The Pickens County school board heard more grim news Tuesday night during its February 26th budget workshop.
Over the last year or so the district has been hit with increases in healthcare costs due to the Patient Protection and Affordable Care Act (Obamacare) and has seen incremental decreases in property value, meaning less revenue. As the district prepares for next year’s budget and possible amendments to this year’s, the county faces an even more trying financial environment. During her presentation last night, CFO Amy Burgess recited a litany of obstacles the board faces, presently and in the future.
Burgess said the district will a see $2.9 million cut in state funding for FY13 in the form of QBE austerity measures. According to some assessments, the QBE or Quality Basic Education program has never been fully funded and has incrementally declined over the last few years. The board’s other White Whale is healthcare. Dictated by Obamacare, Pickens County School District will see a $590,000 increase in the employer portion of healthcare cost this year. Here, the increase includes both classified and certified employees. Come FY14, the matching portion for the Teacher Retirement Services will also increase, from 11.41 percent to 12.28 percent, which amounts to approximately $200,000. Additionally, Burgess noted the uncertainty from Washington about the looming sequestration, the across-the-board cuts in federal funding set to take place in March, if Congress does not strike a deal to avert them. Although the cuts are only 2.4 percent of federal spending, Burgess said they could impact the food service program, Title I funding, and special education. In a conversation with FYN last night, Burgess further explained that she does not know the cost of the cuts and said the money first goes to the state and then the state distributes the funding to the counties. The state, she added, could hold back some of the funding, if it sees fit.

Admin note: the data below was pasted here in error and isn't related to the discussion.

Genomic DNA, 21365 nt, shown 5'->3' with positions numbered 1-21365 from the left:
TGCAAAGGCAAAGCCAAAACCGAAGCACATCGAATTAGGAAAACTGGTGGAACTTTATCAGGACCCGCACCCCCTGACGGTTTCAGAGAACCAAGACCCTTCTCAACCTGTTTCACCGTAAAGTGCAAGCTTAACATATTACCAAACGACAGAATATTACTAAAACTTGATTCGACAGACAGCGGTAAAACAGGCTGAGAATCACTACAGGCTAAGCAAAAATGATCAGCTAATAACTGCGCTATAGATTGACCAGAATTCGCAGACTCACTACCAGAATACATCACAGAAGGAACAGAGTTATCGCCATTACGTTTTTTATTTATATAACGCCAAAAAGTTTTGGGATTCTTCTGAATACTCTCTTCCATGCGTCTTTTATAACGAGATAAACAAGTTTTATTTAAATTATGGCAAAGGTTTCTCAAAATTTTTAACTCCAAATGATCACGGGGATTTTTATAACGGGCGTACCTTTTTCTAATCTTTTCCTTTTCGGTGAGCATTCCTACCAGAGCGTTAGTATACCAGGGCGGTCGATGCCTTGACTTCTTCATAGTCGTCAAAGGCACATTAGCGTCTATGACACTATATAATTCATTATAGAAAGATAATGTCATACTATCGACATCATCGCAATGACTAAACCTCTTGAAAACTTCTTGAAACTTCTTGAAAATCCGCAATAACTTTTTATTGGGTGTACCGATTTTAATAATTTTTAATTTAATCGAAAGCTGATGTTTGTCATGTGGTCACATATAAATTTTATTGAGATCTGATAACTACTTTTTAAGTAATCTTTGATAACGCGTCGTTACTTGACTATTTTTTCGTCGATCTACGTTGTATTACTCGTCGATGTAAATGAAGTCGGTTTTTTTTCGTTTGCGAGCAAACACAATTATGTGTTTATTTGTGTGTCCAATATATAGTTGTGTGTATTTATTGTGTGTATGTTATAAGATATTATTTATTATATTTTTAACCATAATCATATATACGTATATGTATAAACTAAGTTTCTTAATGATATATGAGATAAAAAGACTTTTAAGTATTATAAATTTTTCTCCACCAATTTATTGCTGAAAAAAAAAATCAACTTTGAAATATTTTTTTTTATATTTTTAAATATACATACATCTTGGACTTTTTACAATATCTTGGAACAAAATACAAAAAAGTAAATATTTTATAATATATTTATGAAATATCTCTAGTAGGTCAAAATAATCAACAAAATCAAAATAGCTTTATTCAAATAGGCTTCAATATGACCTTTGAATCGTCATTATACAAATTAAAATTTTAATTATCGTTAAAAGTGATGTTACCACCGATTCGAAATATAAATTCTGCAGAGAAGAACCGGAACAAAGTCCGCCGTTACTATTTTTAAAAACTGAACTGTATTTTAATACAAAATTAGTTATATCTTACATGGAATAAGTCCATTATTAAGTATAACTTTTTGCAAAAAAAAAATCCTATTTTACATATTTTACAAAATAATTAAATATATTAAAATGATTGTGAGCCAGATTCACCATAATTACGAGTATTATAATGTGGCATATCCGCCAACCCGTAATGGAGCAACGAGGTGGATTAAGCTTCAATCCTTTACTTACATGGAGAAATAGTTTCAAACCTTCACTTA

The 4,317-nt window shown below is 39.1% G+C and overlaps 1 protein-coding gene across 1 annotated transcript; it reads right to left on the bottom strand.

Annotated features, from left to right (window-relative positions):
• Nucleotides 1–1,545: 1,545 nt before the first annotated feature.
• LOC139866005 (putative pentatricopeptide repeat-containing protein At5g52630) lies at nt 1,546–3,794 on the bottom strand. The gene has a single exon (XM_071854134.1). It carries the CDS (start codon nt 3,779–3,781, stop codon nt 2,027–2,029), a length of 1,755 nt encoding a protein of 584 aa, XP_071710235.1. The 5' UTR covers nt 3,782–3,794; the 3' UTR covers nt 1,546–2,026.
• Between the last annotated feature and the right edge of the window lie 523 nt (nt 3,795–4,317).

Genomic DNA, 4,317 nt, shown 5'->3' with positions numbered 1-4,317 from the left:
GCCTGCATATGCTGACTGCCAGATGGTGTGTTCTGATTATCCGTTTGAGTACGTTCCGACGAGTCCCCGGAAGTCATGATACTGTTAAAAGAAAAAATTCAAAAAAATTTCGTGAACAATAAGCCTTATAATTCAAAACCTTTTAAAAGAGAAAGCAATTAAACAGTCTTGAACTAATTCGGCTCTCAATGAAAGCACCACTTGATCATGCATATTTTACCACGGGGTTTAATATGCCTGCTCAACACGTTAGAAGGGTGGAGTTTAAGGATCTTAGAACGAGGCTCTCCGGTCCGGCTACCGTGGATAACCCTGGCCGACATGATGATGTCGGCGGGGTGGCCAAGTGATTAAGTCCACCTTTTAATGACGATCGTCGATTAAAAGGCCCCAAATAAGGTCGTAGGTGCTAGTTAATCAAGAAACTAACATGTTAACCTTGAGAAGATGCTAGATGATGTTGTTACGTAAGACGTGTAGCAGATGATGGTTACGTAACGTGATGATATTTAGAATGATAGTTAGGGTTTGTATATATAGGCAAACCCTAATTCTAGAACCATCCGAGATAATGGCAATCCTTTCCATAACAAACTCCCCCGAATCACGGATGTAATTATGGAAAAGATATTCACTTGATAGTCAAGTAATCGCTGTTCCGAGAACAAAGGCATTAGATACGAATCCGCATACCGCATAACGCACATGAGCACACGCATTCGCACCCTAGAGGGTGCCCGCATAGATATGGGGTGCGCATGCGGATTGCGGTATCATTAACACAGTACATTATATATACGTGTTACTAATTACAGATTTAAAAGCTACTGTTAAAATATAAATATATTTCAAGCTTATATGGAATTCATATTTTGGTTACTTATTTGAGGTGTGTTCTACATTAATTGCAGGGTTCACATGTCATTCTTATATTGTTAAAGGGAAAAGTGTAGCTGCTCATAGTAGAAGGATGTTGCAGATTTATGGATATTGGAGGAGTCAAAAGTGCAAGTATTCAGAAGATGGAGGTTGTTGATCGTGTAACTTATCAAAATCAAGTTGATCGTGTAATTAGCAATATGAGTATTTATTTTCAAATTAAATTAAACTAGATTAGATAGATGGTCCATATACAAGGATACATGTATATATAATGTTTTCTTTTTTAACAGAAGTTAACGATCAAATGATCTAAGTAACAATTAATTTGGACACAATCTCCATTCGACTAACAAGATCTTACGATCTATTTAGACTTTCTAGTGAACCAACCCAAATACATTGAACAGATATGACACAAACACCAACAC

The Republican-controlled House has already submitted two bills as alternatives to the sequestration, but the Senate, controlled by the Democrats, has not moved on the bills. President Obama is expected to meet with congressional leaders on Friday.
But, the school board faces other challenges too, such as a reduction in student population and the new tag tax legislation. Burgess said the district’s recent reduction in its student population will not bring enough money to fund classes. According to Burgess, the new tag tax legislation will also reduce revenue. Further, the school system is faced with step raises, which Burgess said will cost the county $40,000 for positions eligible for the increase.
“We’re not going to get any additional money from the state,”
“and we’re not getting any additional money from the federal people.”
As such, Burgess recommended several ways to address the financial obstacles.
“When it comes down to it,”
“we’ve got two places to go. One is to increase your revenue. The other one is to reduce your expenditures or some combination in-between.”
The increase in revenue would come in the form of a property tax increase. A reduction in expenditures, though, could be conducted in several ways. Considering the decrease in student population, Burgess said the schools will need fewer teachers and staff. However, she further commented that all departments will bear the reductions. Other options include eliminating electives, and reducing operational support. Burgess said the district must learn to be more efficient, adding that hard decisions are ahead for the board.